In nearly half of his starts, Wilson was a primary reason his team wasn't competitive. He improved down the stretch, but most of that improvement came down to one terrific game against the Bucs. He did not throw with consistent confidence, even though his arm is outrageous, and finishing the season with a 7-for-20 performance against the Bills left a sour aftertaste. This is a massive offseason for the former No. 2 overall pick.

Rank
44
Cooper Rush
Dallas Cowboys · Year 4

2021 stats: 5 games | 63.8 pct | 422 pass yds | 8.9 ypa | 3 pass TD | 1 INT | -8 rush yds | 0 rush TD | 1 fumble


2020 final ranking: N/A | 2019: N/A | 2018: N/A | 2017: N/A


Hard to do much better as a backup than going 1-for-1 in quality starts. Rush pushed the ball down the field in a win over the Vikings to great success and with a bit of good fortune. It weirdly may have been the high point of the Cowboys' season.

Rank
45
Tyrod Taylor
Houston Texans · Year 11

2021 stats: 6 games | 60.7 pct | 966 pass yds | 6.4 ypa | 5 pass TD | 5 INT | 151 rush yds | 3 rush TD | 3 fumbles


2020 final ranking: T-48 | 2019: N/A | 2018: N/A | 2017: 18 | 2016: 18 | 2015: 16 | 2014: N/A | 2013: N/A


Tyrod's star-crossed career continued. He played six sensational quarters, got hurt and struggled when he returned two months later in four mostly ugly starts.

Rank
46
Nick Foles
Chicago Bears · Year 10

2021 stats: 1 game | 68.6 pct | 250 pass yds | 7.1 ypa | 1 pass TD | 0 INT | 8 rush yds | 0 rush TD | 1 fumble


2020 final ranking: 40 | 2019: 39 | 2018: N/A | 2017: N/A | 2016: N/A | 2015: 33 | 2014: 20 | 2013: 9


Nick Foles started one game for the Bears, leading one of the best game-winning drives of the season with an array of improbable throws in a comeback win in Seattle. Don't bury this man yet!

Rank
47
Drew Lock
Denver Broncos · Year 3

2021 stats: 6 games | 60.4 pct | 787 pass yds | 7.1 ypa | 2 pass TD | 2 INT | 53 rush yds | 2 rush TD | 2 fumbles


2020 final ranking: 33 | 2019: 29


Lock was better than his stats showed in three late-season starts, avoiding the haywire decisions that plagued his 2020 campaign. He didn't get much help from his receivers or offensive line. If he plays like that moving forward, he can settle in as a quality backup. 

Rank
48
Case Keenum
Cleveland Browns · Year 9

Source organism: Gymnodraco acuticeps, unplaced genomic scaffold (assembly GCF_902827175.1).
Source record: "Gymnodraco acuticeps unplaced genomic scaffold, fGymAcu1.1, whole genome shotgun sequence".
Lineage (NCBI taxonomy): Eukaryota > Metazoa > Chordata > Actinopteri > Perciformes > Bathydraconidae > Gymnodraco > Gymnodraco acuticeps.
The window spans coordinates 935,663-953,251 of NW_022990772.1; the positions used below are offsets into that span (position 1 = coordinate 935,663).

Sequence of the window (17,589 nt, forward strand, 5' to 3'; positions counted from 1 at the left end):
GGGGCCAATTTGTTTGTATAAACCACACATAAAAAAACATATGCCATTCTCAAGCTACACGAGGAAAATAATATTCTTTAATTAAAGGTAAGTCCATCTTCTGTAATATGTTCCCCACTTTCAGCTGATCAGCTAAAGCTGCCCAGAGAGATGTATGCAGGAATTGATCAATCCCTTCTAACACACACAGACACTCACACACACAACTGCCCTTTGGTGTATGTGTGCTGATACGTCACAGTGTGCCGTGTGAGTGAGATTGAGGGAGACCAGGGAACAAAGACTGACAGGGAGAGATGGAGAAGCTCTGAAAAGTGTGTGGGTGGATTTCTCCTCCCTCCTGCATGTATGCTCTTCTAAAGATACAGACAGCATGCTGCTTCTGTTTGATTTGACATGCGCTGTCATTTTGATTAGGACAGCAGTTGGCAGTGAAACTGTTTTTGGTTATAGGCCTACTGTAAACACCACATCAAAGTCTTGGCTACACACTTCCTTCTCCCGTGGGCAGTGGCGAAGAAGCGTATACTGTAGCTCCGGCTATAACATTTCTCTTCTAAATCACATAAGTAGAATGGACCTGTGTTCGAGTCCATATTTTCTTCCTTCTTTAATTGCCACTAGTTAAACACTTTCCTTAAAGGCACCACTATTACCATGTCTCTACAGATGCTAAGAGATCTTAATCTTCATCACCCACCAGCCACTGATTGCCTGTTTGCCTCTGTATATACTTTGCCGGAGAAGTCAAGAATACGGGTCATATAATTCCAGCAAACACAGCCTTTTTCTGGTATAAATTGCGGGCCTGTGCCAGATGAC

2021 stats: 7 games | 65.3 pct | 462 pass yds | 6.4 ypa | 3 pass TD | 1 INT | 22 rush yds | 0 rush TD | 1 fumble


2020 final ranking: N/A | 2019: 34 | 2018: 27 | 2017: 14 | 2016: N/A | 2015: N/A | 2014: N/A | 2013: N/A


Keenum helped the Browns win both of his starts, a Thursday night game against the Broncos and a Week 18 start against the Bengals' backups. After both games, I wondered about a door No. 2 where Baker Mayfield was benched for the season because of his shoulder injury, and whether that door would have led the Browns to the playoffs.

Rank
49
Jordan Love
Green Bay Packers · Year 2

2021 stats: 6 games | 58.1 pct | 411 pass yds | 6.6 ypa | 2 pass TD | 3 INT | 27 rush yds | 0 rush TD | 3 fumbles


2020 final ranking: N/A


Between the preseason and 62 regular-season pass attempts, we got a better feel for Love as a pro this year. It was a lot. A lot of wow throws, a lot of misses, a lot of turnover-worthy plays, a lot of confusion and a lot of raw potential. He still looked like a rookie, which isn't the greatest sign.

Rank
50
Mike White
New York Jets · Year 3

2021 stats: 4 games | 66.7 pct | 953 pass yds | 7.2 ypa | 5 pass TD | 8 INT | -1 rush yds | 0 rush TD | 0 fumbles


2020 final ranking: N/A | 2019: N/A


Mike Whitemania was one of those weeks that feels like a fever dream in retrospect. An injury on Thursday Night Football against the Colts and a crash landing against a good Bills defense ended the fun, although benching White for Joe Flacco the next week felt harsh. White is now entering his fifth season, and his 400-yard outing against the Bengals could keep him in the league for five more.

Rank
51
Joe Flacco
New York Jets · Year 6

2021 stats: 2 games | 64.3 pct | 338 pass yds | 8.1 ypa | 3 pass TD | 0 INT | 3 rush yds | 0 rush TD | 1 fumble


2020 final ranking: 46 | 2019: 33 | 2018: 26 | 2017: 25 | 2016: 21 | 2015: 18 | 2014: 11 | 2013: 16


It’s depressing that Flacco has a strong case as the best Jets quarterback on a per-start basis in back-to-back years. His lone start in 2021 was professional and one of the best performances we saw against a frenzied Dolphins defense down the stretch.

Rank
52
P.J. Walker
Carolina Panthers · Year 2

2021 stats: 5 games | 54.5 pct | 362 pass yds | 5.5 ypa | 1 pass TD | 3 INT | 13 rush yds | 0 rush TD | 3 fumbles


2020 final ranking: 55